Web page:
Dissertation

Between cultural erasure and awareness: a study of the practices of translation that educational institutions implement to communicate with Spanish-speaking parents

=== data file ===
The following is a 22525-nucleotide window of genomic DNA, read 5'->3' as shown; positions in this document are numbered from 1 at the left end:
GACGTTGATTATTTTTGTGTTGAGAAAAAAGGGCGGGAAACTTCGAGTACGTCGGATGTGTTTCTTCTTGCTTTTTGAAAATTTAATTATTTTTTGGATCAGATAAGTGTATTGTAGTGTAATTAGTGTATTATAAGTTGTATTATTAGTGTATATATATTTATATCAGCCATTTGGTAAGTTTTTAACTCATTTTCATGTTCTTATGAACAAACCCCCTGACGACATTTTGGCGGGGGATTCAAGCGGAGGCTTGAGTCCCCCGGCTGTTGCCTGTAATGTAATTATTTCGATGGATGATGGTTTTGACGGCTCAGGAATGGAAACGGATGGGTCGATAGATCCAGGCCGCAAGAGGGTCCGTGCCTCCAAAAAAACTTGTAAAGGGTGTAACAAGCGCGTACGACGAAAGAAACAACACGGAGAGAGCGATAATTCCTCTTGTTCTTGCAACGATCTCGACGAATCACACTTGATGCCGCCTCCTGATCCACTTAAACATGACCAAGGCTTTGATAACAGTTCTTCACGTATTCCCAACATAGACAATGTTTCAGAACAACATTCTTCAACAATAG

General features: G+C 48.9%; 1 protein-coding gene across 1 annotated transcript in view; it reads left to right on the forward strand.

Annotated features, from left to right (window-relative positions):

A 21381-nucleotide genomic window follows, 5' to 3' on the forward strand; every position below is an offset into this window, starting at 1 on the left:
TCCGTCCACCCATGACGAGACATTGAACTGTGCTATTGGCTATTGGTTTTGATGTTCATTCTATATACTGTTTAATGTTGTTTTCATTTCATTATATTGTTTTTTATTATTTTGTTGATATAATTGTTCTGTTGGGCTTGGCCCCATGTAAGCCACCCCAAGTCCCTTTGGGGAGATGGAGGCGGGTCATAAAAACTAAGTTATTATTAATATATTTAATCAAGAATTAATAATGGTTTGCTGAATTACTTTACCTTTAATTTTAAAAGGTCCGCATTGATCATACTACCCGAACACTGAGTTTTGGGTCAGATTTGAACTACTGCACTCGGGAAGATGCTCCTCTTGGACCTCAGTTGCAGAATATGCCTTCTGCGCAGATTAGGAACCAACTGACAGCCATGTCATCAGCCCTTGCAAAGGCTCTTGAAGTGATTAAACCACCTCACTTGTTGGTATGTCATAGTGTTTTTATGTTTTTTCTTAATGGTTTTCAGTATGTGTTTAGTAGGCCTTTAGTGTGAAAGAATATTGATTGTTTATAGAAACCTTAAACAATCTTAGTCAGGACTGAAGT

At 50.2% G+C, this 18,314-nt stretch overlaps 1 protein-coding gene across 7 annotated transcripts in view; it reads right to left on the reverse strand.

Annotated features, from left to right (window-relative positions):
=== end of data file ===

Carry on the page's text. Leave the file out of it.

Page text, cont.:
Due to a steady growth of a non-English speaking, Latinx population within the United States, federal policies (Elementary and Secondary Education Act in 1965 and reauthorization of the No Child Left Behind Act of 2001, Every Student Succeeds Act in 2015) have mandated that schools provide non-English speaking parents with translation services. Effective communication with Spanish-speaking parents is crucial to guarantee the success of formal educational practices. If schools do not adequately establish trustworthy communication with their stakeholders, meaningful parental involvement is impossible. Translation, previously ignored as a substantive issue, now constitutes a crucial school practice to examine. This constructivist, pragmatic case study explores the processes of English-to-Spanish translation utilized by a small, rural school district in the Central Valley of California. Document analysis, focus groups, and interviews yielded data that resulted in four themes that explain the socio-cultural construction of translation practices within the school setting: (1) the challenges of translation in the school settings, (2) the complexity of the process of translation, (3) bilingualism as a professional expertise, and (4) the legitimization of bilingualism in the school culture.

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